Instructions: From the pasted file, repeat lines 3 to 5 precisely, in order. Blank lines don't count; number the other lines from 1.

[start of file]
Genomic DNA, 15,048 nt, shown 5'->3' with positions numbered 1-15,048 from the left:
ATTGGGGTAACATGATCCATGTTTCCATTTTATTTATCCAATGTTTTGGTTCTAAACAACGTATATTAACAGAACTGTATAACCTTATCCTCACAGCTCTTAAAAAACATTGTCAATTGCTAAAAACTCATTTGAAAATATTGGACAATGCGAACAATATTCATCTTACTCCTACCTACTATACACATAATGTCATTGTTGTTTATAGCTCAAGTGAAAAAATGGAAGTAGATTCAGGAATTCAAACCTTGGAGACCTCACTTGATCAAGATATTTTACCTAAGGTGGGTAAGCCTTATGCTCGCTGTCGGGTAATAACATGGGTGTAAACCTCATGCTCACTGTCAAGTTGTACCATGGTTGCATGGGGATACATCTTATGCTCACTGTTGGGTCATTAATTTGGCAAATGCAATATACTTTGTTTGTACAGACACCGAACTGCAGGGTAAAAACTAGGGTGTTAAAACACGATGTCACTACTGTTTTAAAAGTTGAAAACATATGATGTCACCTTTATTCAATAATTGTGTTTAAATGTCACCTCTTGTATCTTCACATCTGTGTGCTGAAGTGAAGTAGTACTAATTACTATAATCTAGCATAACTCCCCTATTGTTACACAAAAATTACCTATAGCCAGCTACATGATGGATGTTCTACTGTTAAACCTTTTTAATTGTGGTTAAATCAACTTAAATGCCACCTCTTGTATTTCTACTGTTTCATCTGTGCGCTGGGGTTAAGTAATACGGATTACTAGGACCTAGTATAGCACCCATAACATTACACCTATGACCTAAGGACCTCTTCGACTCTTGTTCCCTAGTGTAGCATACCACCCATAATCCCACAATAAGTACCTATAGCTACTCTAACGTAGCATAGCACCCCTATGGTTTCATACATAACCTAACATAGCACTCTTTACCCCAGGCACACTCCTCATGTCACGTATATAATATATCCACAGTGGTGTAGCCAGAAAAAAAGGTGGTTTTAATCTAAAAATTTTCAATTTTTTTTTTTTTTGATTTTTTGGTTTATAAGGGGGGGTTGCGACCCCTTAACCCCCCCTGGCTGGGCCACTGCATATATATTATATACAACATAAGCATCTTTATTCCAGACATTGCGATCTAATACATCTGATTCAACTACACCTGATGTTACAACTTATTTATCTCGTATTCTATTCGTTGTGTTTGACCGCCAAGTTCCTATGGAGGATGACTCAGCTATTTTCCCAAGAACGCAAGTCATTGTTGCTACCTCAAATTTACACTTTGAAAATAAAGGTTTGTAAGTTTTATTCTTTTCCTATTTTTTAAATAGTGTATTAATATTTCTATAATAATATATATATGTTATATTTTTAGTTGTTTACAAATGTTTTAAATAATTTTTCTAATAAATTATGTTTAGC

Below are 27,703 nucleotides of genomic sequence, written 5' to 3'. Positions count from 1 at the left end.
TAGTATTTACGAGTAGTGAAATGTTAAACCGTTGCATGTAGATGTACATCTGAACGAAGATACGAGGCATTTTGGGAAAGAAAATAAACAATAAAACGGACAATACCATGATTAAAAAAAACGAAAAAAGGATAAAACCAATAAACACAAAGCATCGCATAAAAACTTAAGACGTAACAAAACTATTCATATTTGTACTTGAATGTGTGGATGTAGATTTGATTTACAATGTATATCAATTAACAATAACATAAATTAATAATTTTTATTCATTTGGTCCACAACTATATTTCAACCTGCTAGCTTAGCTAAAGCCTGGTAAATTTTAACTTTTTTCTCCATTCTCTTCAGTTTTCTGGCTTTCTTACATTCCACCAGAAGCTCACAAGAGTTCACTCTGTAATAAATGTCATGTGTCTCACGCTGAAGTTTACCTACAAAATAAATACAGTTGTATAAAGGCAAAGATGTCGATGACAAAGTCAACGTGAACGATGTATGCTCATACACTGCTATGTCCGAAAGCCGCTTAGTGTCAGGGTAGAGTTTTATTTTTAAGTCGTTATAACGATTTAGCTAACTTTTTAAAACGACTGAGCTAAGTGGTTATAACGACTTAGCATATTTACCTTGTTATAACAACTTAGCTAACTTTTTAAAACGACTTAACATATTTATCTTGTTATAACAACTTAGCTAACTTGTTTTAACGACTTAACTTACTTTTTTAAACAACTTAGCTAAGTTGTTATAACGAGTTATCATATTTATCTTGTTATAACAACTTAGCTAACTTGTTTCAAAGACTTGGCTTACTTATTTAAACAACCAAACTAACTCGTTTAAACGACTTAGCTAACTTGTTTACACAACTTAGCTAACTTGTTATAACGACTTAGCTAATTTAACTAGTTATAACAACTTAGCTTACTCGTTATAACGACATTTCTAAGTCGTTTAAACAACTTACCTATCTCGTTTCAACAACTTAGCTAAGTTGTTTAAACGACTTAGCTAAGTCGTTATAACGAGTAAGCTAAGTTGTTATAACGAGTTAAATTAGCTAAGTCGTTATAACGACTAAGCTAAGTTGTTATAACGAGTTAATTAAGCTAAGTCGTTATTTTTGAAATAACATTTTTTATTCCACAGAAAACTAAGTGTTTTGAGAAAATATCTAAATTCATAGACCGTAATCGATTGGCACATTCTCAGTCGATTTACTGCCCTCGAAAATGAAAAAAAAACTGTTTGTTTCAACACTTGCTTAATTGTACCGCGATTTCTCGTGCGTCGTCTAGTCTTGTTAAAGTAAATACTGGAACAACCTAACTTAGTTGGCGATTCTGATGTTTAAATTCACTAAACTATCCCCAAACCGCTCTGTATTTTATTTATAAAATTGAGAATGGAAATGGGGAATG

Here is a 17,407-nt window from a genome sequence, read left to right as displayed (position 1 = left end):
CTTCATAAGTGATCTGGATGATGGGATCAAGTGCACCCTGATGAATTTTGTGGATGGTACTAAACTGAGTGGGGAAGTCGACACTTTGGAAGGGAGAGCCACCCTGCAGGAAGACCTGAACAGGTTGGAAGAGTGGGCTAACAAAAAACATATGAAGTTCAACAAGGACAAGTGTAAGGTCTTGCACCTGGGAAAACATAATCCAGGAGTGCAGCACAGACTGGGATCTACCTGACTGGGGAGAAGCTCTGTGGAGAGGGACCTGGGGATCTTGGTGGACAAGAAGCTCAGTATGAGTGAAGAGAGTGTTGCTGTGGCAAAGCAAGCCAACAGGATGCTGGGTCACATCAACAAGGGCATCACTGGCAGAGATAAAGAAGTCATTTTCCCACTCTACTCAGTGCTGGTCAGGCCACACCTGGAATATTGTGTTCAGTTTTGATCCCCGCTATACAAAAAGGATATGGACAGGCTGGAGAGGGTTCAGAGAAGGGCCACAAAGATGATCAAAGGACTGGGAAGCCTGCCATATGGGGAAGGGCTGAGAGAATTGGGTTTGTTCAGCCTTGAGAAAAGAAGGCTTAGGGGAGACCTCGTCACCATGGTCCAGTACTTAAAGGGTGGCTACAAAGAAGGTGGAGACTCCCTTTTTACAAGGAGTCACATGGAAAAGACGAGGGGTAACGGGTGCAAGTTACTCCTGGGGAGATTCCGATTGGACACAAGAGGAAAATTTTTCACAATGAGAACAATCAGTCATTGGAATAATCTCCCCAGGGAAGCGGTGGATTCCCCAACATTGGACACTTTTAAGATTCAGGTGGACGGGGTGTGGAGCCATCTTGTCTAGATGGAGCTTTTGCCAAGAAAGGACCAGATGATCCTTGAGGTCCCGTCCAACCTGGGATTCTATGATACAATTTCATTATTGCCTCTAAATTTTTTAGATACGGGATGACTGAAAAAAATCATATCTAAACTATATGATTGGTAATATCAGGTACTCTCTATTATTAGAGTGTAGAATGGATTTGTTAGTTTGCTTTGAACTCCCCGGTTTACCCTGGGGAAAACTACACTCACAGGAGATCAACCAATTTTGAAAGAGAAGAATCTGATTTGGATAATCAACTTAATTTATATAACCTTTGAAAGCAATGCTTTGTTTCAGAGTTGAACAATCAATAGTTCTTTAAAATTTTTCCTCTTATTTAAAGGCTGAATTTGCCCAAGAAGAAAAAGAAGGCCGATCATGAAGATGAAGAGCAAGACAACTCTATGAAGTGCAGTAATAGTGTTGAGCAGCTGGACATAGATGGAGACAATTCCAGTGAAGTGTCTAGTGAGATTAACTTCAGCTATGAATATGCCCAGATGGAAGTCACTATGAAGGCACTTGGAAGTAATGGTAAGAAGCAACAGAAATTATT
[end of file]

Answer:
Below are 27,703 nucleotides of genomic sequence, written 5' to 3'. Positions count from 1 at the left end.
TAGTATTTACGAGTAGTGAAATGTTAAACCGTTGCATGTAGATGTACATCTGAACGAAGATACGAGGCATTTTGGGAAAGAAAATAAACAATAAAACGGACAATACCATGATTAAAAAAAACGAAAAAAGGATAAAACCAATAAACACAAAGCATCGCATAAAAACTTAAGACGTAACAAAACTATTCATATTTGTACTTGAATGTGTGGATGTAGATTTGATTTACAATGTATATCAATTAACAATAACATAAATTAATAATTTTTATTCATTTGGTCCACAACTATATTTCAACCTGCTAGCTTAGCTAAAGCCTGGTAAATTTTAACTTTTTTCTCCATTCTCTTCAGTTTTCTGGCTTTCTTACATTCCACCAGAAGCTCACAAGAGTTCACTCTGTAATAAATGTCATGTGTCTCACGCTGAAGTTTACCTACAAAATAAATACAGTTGTATAAAGGCAAAGATGTCGATGACAAAGTCAACGTGAACGATGTATGCTCATACACTGCTATGTCCGAAAGCCGCTTAGTGTCAGGGTAGAGTTTTATTTTTAAGTCGTTATAACGATTTAGCTAACTTTTTAAAACGACTGAGCTAAGTGGTTATAACGACTTAGCATATTTACCTTGTTATAACAACTTAGCTAACTTTTTAAAACGACTTAACATATTTATCTTGTTATAACAACTTAGCTAACTTGTTTTAACGACTTAACTTACTTTTTTAAACAACTTAGCTAAGTTGTTATAACGAGTTATCATATTTATCTTGTTATAACAACTTAGCTAACTTGTTTCAAAGACTTGGCTTACTTATTTAAACAACCAAACTAACTCGTTTAAACGACTTAGCTAACTTGTTTACACAACTTAGCTAACTTGTTATAACGACTTAGCTAATTTAACTAGTTATAACAACTTAGCTTACTCGTTATAACGACATTTCTAAGTCGTTTAAACAACTTACCTATCTCGTTTCAACAACTTAGCTAAGTTGTTTAAACGACTTAGCTAAGTCGTTATAACGAGTAAGCTAAGTTGTTATAACGAGTTAAATTAGCTAAGTCGTTATAACGACTAAGCTAAGTTGTTATAACGAGTTAATTAAGCTAAGTCGTTATTTTTGAAATAACATTTTTTATTCCACAGAAAACTAAGTGTTTTGAGAAAATATCTAAATTCATAGACCGTAATCGATTGGCACATTCTCAGTCGATTTACTGCCCTCGAAAATGAAAAAAAAACTGTTTGTTTCAACACTTGCTTAATTGTACCGCGATTTCTCGTGCGTCGTCTAGTCTTGTTAAAGTAAATACTGGAACAACCTAACTTAGTTGGCGATTCTGATGTTTAAATTCACTAAACTATCCCCAAACCGCTCTGTATTTTATTTATAAAATTGAGAATGGAAATGGGGAATG

Here is a 17,407-nt window from a genome sequence, read left to right as displayed (position 1 = left end):